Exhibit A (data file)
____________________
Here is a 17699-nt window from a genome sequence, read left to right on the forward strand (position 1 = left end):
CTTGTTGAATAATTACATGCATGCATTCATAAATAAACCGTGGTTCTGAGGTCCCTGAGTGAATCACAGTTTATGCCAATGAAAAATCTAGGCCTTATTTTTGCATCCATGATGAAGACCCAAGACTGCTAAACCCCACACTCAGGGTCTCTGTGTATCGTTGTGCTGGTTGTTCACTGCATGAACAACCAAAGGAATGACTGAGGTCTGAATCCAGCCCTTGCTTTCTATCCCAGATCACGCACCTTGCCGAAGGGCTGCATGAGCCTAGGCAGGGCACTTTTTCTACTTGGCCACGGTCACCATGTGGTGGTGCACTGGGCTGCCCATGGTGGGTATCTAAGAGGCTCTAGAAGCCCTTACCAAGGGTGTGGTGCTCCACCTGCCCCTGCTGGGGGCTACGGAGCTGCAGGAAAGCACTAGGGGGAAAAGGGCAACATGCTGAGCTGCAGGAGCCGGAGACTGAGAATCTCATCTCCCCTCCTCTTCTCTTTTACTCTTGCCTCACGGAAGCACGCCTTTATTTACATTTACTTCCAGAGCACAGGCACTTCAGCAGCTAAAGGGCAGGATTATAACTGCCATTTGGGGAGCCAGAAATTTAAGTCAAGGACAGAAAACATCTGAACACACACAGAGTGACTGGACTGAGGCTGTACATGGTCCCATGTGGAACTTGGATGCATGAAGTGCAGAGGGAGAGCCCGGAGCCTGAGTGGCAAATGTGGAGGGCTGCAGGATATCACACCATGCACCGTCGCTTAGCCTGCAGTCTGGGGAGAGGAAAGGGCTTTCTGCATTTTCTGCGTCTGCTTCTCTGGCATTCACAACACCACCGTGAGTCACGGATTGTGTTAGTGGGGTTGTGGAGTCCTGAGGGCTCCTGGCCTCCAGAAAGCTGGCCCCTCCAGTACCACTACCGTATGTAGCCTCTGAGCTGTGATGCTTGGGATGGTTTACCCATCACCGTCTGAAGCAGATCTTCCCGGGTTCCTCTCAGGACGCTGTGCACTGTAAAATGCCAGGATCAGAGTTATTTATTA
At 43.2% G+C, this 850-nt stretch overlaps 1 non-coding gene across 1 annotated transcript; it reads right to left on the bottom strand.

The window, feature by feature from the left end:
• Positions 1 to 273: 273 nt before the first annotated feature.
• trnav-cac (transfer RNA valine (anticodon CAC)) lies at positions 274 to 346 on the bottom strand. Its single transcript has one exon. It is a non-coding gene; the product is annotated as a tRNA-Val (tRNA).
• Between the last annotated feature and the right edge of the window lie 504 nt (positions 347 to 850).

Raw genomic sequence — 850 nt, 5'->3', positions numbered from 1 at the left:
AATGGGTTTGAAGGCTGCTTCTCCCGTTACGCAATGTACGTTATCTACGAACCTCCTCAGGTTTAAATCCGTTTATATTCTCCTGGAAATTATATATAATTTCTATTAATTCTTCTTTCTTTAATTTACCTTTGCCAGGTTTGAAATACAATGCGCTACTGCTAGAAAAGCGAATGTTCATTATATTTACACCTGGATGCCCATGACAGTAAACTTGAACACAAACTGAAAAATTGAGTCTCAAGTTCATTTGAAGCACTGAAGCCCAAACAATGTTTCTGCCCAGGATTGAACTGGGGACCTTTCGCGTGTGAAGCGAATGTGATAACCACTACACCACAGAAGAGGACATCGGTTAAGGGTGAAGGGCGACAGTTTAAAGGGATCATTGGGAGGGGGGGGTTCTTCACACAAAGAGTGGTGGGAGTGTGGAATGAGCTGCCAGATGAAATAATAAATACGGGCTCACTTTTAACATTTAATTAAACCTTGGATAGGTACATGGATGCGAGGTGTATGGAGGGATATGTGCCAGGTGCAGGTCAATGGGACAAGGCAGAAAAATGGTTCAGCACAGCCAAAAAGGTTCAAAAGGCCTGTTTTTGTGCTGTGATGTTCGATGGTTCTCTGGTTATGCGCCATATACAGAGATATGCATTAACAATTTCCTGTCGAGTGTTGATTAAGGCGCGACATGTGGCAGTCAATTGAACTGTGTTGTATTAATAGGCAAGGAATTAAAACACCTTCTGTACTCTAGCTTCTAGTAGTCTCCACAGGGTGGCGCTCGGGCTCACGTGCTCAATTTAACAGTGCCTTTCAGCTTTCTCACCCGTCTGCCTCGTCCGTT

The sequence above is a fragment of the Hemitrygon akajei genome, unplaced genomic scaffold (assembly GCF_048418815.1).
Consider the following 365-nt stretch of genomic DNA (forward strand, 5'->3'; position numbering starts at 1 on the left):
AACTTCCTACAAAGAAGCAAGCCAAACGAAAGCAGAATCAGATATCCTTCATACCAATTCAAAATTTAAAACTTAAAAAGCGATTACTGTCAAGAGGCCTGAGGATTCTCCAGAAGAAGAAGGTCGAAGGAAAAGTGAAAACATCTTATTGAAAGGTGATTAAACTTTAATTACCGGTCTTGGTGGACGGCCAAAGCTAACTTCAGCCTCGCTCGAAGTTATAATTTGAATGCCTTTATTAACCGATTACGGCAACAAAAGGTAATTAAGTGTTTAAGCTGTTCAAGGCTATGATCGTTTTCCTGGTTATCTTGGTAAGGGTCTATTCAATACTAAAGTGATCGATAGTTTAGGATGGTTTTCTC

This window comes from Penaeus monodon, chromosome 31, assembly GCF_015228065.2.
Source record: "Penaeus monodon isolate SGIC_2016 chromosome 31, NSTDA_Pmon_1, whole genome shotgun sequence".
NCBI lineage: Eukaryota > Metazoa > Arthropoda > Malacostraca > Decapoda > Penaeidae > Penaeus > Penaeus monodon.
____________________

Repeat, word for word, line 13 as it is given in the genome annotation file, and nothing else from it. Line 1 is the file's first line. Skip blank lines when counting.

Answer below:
This window comes from Penaeus monodon, chromosome 31, assembly GCF_015228065.2.